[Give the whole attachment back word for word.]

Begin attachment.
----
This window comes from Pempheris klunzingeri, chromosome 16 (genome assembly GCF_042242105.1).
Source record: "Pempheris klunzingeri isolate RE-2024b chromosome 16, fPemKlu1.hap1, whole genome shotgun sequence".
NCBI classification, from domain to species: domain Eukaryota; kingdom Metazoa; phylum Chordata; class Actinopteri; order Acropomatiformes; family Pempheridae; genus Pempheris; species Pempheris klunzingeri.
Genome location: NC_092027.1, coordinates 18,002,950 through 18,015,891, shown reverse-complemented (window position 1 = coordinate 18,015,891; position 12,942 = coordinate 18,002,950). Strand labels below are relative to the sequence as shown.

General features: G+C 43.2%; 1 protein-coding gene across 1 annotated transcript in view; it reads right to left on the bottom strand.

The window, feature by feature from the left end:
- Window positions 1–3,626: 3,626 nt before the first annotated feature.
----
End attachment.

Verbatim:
This window comes from Pempheris klunzingeri, chromosome 16 (genome assembly GCF_042242105.1).
Source record: "Pempheris klunzingeri isolate RE-2024b chromosome 16, fPemKlu1.hap1, whole genome shotgun sequence".
NCBI classification, from domain to species: domain Eukaryota; kingdom Metazoa; phylum Chordata; class Actinopteri; order Acropomatiformes; family Pempheridae; genus Pempheris; species Pempheris klunzingeri.
Genome location: NC_092027.1, coordinates 18,002,950 through 18,015,891, shown reverse-complemented (window position 1 = coordinate 18,015,891; position 12,942 = coordinate 18,002,950). Strand labels below are relative to the sequence as shown.

General features: G+C 43.2%; 1 protein-coding gene across 1 annotated transcript in view; it reads right to left on the bottom strand.

The window, feature by feature from the left end:
- Window positions 1–3,626: 3,626 nt before the first annotated feature.